Tattoos and the workplace don’t always mix. A recent study by The Patient’s Guide, an online skin care resource site, found a 32 percent increase in demand for tattoo removal from 2011 to 2012. The most cited factor in wanting a tattoo removed was “employment reasons.”
“We've seen a marked increase in tattoo removal laser appointments," says Jasson W. Gilmore, CEO and co-founder of The Patient’s Guide. “The increased awareness of laser tattoo removal, economic pressure and the explosion in tattoo popularity have all converged to drive up demand for this procedure.”
Data was collected for the amount of in-office laser tattoo removals for two years in locations in North America. Patient surveys were given to 700 participants to gauge reasons for initiating removal procedures. “Employment reasons” led with 40 percent of all submissions, while “Name of Ex-Partner/Spouse” followed with 18 percent.
Manhattan-based plastic surgeon Arthur W. Perry, MD, FACS, sees many people that come in unhappy about their tattoos.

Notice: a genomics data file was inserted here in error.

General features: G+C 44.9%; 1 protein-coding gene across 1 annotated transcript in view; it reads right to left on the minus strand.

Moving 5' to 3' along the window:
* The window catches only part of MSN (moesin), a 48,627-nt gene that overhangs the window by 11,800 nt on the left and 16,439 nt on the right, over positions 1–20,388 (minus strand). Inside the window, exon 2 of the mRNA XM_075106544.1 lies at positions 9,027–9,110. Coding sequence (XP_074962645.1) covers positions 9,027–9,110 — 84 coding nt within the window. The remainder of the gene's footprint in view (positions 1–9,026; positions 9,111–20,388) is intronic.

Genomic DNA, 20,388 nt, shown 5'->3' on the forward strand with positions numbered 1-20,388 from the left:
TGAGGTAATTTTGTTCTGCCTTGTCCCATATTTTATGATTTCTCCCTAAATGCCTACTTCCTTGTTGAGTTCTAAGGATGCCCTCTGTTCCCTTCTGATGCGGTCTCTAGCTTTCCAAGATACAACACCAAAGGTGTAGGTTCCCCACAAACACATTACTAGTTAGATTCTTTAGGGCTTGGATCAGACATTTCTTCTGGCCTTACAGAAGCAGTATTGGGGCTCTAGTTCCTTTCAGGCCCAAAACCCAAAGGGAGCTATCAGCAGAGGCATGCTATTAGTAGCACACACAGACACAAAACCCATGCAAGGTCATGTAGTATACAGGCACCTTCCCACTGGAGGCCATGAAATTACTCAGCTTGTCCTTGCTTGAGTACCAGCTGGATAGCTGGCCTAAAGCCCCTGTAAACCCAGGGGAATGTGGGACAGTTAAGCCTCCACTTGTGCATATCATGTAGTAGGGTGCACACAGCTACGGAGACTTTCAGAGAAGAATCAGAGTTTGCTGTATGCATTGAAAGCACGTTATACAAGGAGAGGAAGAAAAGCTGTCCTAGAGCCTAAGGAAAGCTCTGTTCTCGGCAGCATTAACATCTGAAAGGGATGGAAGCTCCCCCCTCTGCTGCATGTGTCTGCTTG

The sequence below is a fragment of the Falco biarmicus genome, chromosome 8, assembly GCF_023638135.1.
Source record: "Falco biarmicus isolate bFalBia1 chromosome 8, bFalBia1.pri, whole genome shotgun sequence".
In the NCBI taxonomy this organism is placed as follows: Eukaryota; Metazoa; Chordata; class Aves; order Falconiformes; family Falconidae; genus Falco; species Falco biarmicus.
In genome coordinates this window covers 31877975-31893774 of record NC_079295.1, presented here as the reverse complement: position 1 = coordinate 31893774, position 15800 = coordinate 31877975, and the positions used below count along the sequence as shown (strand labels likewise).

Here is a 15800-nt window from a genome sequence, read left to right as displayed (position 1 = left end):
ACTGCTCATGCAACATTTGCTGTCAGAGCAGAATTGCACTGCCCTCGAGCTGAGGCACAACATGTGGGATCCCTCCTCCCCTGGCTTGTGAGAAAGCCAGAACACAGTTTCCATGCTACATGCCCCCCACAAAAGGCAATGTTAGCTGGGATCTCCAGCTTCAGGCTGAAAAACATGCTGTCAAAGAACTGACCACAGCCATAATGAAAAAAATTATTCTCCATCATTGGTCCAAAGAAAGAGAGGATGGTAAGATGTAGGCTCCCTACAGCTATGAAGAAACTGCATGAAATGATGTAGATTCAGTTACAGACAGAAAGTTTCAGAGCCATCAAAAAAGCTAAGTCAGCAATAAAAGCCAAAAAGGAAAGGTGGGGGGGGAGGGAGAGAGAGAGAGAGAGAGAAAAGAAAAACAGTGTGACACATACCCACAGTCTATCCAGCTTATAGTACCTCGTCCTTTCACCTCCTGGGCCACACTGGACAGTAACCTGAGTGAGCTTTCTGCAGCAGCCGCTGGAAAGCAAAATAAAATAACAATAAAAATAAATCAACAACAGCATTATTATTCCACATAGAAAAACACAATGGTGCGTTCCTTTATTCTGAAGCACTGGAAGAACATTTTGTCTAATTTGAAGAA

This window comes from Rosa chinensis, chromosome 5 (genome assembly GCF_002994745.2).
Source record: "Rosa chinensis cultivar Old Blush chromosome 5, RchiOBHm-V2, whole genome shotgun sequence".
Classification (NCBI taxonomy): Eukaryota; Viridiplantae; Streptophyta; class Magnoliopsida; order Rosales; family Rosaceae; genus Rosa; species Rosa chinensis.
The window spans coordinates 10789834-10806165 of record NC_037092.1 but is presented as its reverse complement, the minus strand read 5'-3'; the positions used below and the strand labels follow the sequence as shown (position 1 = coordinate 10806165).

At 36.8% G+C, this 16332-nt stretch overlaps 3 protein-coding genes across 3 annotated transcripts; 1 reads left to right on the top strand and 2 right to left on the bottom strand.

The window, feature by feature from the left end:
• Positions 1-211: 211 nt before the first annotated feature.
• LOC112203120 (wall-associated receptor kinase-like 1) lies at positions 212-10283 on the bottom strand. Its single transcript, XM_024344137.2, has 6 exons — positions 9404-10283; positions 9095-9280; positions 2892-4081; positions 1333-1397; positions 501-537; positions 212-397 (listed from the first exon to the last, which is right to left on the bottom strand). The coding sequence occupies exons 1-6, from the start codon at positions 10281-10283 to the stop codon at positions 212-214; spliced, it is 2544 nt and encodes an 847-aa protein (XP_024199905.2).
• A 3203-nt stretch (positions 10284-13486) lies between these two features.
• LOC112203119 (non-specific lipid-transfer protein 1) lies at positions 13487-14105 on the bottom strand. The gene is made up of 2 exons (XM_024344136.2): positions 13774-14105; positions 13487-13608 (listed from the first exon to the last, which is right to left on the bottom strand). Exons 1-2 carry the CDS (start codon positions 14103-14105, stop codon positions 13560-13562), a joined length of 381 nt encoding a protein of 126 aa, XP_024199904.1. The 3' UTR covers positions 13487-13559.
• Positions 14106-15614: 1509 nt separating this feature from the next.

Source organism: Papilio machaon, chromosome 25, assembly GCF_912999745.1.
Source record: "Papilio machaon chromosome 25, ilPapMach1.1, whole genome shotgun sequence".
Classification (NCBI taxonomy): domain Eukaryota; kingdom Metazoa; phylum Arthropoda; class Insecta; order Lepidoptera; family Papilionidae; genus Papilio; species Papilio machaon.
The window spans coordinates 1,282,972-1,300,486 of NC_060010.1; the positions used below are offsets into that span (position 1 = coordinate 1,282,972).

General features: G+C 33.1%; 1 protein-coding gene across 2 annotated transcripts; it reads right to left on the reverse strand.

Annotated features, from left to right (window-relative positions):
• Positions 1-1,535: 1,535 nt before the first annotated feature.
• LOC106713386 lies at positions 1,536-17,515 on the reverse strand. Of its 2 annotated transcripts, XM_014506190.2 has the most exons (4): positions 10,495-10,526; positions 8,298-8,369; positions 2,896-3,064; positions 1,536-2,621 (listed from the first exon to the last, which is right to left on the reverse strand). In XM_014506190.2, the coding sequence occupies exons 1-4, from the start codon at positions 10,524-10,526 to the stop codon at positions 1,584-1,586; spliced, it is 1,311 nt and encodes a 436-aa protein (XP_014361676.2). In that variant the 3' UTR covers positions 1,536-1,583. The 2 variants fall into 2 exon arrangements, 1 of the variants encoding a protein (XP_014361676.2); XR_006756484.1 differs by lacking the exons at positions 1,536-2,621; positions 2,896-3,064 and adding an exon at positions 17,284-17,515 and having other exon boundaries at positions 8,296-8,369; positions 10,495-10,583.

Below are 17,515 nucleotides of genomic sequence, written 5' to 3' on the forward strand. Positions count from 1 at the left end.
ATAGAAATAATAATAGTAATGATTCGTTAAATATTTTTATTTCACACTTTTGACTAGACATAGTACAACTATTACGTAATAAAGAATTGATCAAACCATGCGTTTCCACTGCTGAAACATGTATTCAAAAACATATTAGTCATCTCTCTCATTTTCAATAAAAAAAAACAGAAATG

“Whether right or wrong, employers judge people based on their appearance, and they weigh the effect their employees will have on customers,” the author of “Straight Talk about Cosmetic Surgery” (Yale University Press, 2007) says. “I have seen people who are extremely upset with their tattoos after they have realized their full implications.”
Tattoos may only cost a few hundred dollars to get, but could cost thousands to remove. Even when you “burn out” a tattoo, Perry says, a “ghost” or white scar is usually left.
“Think very carefully about it,” Perry says. “Think abut the clothes you wore 10 years ago. Would you wear that now?”
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